Multi-disciplined healthcare is standard practice today. Yet an important legal precedent to do with information sharing shows how important it is that practitioners do not presuppose how patients weigh health outcomes relative to privacy. As debate continues over opt-in and opt-out models for Patient Controlled Electronic Health Records, the lessons of this case should be re-visited, because it was sympathetic to a patient's right to withhold certain information from their carers for privacy reasons.
In 2004, an oncology patient KJ was being treated at a hospital west of Sydney by a multi-disciplined care team. At one point she consulted with a psychiatrist. Sometime later, notes of her psychiatric sessions were shared with others in the oncology team. KJ objected and complained to the NSW Administrative Decisions Tribunal that her privacy had been violated. Hospital management defended the sharing on the basis that it was normal in modern multi-disciplined healthcare and that it therefore represented reasonable Use of personal information under privacy legislation. However, the tribunal agreed with KJ that she should have been informed in advance that her psychiatric file would be shared with others. That is, the tribunal found that sharing patient information even with other professionals in the same facility constituted Disclosure of Personal Information and not just Use.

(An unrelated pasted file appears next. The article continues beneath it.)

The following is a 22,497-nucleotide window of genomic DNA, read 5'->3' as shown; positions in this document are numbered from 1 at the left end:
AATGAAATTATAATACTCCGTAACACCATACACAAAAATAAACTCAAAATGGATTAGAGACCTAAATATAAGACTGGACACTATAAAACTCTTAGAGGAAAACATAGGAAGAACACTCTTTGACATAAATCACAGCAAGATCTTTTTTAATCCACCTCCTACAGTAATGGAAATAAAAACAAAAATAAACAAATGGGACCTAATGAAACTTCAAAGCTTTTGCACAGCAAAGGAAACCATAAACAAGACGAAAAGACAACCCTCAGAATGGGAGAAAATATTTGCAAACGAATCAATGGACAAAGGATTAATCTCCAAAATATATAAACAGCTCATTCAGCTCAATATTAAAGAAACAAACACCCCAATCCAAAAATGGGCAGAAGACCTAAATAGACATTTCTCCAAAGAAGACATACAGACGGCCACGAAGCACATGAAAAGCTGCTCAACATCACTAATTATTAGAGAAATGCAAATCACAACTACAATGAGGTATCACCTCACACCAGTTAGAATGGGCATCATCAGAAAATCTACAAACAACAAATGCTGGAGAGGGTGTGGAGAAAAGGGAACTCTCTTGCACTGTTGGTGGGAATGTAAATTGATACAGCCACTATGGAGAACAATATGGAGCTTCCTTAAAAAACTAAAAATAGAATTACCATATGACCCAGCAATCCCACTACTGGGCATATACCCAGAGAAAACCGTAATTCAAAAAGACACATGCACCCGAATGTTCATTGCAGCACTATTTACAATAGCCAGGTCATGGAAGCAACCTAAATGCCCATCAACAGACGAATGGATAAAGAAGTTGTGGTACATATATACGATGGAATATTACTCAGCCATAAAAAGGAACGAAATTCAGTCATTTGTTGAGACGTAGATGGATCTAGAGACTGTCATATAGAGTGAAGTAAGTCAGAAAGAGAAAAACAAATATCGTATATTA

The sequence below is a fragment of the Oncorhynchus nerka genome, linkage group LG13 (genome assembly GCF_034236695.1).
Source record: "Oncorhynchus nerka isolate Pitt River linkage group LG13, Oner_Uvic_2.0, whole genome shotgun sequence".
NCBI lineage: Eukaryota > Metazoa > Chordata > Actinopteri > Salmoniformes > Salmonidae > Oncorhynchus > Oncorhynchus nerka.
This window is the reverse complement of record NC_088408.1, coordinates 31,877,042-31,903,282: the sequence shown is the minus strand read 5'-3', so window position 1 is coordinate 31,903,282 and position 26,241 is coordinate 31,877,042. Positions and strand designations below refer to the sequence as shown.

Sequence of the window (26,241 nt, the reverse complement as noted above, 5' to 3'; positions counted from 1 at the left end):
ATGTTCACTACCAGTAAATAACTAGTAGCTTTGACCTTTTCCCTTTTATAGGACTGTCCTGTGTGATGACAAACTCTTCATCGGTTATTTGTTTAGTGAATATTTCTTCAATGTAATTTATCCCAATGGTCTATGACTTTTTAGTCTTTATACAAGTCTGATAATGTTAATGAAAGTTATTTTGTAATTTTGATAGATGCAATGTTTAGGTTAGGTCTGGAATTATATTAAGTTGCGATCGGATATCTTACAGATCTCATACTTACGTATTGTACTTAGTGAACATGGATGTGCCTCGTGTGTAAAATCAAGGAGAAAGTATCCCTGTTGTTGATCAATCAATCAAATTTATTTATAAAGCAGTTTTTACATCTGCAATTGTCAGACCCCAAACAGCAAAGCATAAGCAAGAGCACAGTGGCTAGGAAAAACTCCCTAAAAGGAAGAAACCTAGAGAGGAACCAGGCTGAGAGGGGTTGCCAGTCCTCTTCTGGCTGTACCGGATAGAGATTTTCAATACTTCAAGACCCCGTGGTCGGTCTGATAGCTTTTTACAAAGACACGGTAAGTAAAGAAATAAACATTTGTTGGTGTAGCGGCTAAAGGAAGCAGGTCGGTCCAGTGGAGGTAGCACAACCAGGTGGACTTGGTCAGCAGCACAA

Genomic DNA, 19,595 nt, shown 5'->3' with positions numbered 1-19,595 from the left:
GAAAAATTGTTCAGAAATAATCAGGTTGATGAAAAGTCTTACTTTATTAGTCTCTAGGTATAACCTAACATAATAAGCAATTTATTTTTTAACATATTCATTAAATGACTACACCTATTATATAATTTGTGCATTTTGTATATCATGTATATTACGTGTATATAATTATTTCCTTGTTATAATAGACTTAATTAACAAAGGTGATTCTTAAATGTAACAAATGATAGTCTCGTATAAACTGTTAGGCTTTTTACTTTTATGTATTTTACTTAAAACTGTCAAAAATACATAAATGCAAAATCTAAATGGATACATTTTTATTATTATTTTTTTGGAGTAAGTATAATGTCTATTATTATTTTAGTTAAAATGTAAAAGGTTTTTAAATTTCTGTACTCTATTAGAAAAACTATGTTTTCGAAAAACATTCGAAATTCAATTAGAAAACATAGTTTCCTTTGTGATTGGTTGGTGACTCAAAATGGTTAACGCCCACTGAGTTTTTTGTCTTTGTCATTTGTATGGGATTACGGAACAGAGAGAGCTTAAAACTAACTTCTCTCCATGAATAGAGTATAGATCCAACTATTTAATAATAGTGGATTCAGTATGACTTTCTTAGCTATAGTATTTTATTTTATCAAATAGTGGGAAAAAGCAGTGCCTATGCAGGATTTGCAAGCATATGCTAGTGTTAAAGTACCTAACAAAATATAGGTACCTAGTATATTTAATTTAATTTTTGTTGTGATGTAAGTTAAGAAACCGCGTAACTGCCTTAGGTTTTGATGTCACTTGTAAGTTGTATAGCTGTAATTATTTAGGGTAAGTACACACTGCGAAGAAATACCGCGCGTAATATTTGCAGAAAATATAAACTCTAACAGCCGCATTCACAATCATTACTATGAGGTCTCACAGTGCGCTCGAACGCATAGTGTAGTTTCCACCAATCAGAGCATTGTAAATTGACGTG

In broad terms, under Australian privacy laws, the Disclosure of Sensitive Personal Information generally requires the consent of the individual concerned, whereas Use does not, because it is related to the primary purpose for collection and would be regarded as reasonable by the individual concerned.
There is no argument that the exchange of health information with colleagues caring for the same patient is inherent to most good medical practice. Sharing information would probably be universally regarded by healthcare providers, in the context of privacy legislation, as a reasonable use, closely related to the primary purpose of collecting that information. And yet KJ v Wentworth Area Health Service recognises that the attitudes of patients as to what is reasonable may differ from those of doctors. If there is a significant risk that a given patient would not think it reasonable for information to be shared, then privacy legislation in Australia (as typified by NSW law) requires that their express consent is sought beforehand.
Many healthcare facilities in NSW responded to this case by improving their Privacy Notices. At the time of admission (and hopefully also at other times during their treatment journey) patients should be informed that their Personal Information may be disclosed to other healthcare professionals in the facility. This gives the patient the opportunity to withhold details they do not want disclosed more widely.
The tribunal noted in KJ v Wentworth Area Health Service that "while generally speaking the expression 'disclosure' refers to making personal information available to people outside an agency, in the case of large public sector agencies consisting of specialised units, the exchange of personal information between units may constitute disclosure".
In other words, lay people may perceive there to be greater "distance" between different units in the health system, even within the one hospital, than do healthcare professionals. Legally, it appears that the understandable interests of healthcare professionals to work closely together do not trump a patient's wishes to sometimes keep their Personal Information compartmentalised.